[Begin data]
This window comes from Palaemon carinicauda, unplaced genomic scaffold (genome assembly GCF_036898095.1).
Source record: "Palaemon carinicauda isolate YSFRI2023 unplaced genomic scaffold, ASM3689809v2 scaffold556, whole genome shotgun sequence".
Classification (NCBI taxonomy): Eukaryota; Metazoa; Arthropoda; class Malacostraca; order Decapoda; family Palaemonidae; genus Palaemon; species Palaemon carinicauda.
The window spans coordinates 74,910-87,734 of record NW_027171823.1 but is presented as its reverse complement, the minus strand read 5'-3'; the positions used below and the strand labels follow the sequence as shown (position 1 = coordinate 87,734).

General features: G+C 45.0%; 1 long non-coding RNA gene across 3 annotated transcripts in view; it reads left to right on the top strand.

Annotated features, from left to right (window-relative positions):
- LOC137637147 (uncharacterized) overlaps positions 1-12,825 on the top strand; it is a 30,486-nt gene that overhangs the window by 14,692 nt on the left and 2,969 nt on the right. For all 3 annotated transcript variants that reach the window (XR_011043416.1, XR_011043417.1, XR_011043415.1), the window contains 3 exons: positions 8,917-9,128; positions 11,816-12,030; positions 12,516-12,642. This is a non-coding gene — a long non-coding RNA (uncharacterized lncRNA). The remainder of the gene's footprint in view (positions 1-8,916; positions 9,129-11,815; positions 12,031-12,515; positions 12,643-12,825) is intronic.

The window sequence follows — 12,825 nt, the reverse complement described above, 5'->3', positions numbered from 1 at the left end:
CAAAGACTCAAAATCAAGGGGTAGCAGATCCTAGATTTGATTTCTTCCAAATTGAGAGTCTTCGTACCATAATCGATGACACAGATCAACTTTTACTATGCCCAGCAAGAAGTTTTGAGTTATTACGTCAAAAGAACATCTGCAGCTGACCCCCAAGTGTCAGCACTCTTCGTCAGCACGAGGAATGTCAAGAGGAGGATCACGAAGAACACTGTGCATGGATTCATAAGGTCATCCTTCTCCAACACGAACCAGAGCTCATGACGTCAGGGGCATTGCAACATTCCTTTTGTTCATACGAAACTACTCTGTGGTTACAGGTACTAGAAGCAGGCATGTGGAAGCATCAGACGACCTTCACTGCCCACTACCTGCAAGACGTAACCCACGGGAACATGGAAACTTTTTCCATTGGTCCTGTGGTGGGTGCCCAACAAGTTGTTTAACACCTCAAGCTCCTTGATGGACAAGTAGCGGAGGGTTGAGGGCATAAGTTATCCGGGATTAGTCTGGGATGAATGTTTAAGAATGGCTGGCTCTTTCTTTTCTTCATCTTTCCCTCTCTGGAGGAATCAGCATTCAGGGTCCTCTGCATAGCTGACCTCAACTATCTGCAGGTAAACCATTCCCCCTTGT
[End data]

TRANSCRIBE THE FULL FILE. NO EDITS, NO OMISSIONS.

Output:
This window comes from Palaemon carinicauda, unplaced genomic scaffold (genome assembly GCF_036898095.1).
Source record: "Palaemon carinicauda isolate YSFRI2023 unplaced genomic scaffold, ASM3689809v2 scaffold556, whole genome shotgun sequence".
Classification (NCBI taxonomy): Eukaryota; Metazoa; Arthropoda; class Malacostraca; order Decapoda; family Palaemonidae; genus Palaemon; species Palaemon carinicauda.
The window spans coordinates 74,910-87,734 of record NW_027171823.1 but is presented as its reverse complement, the minus strand read 5'-3'; the positions used below and the strand labels follow the sequence as shown (position 1 = coordinate 87,734).

General features: G+C 45.0%; 1 long non-coding RNA gene across 3 annotated transcripts in view; it reads left to right on the top strand.

Annotated features, from left to right (window-relative positions):
- LOC137637147 (uncharacterized) overlaps positions 1-12,825 on the top strand; it is a 30,486-nt gene that overhangs the window by 14,692 nt on the left and 2,969 nt on the right. For all 3 annotated transcript variants that reach the window (XR_011043416.1, XR_011043417.1, XR_011043415.1), the window contains 3 exons: positions 8,917-9,128; positions 11,816-12,030; positions 12,516-12,642. This is a non-coding gene — a long non-coding RNA (uncharacterized lncRNA). The remainder of the gene's footprint in view (positions 1-8,916; positions 9,129-11,815; positions 12,031-12,515; positions 12,643-12,825) is intronic.

The window sequence follows — 12,825 nt, the reverse complement described above, 5'->3', positions numbered from 1 at the left end:
CAAAGACTCAAAATCAAGGGGTAGCAGATCCTAGATTTGATTTCTTCCAAATTGAGAGTCTTCGTACCATAATCGATGACACAGATCAACTTTTACTATGCCCAGCAAGAAGTTTTGAGTTATTACGTCAAAAGAACATCTGCAGCTGACCCCCAAGTGTCAGCACTCTTCGTCAGCACGAGGAATGTCAAGAGGAGGATCACGAAGAACACTGTGCATGGATTCATAAGGTCATCCTTCTCCAACACGAACCAGAGCTCATGACGTCAGGGGCATTGCAACATTCCTTTTGTTCATACGAAACTACTCTGTGGTTACAGGTACTAGAAGCAGGCATGTGGAAGCATCAGACGACCTTCACTGCCCACTACCTGCAAGACGTAACCCACGGGAACATGGAAACTTTTTCCATTGGTCCTGTGGTGGGTGCCCAACAAGTTGTTTAACACCTCAAGCTCCTTGATGGACAAGTAGCGGAGGGTTGAGGGCATAAGTTATCCGGGATTAGTCTGGGATGAATGTTTAAGAATGGCTGGCTCTTTCTTTTCTTCATCTTTCCCTCTCTGGAGGAATCAGCATTCAGGGTCCTCTGCATAGCTGACCTCAACTATCTGCAGGTAAACCATTCCCCCTTGT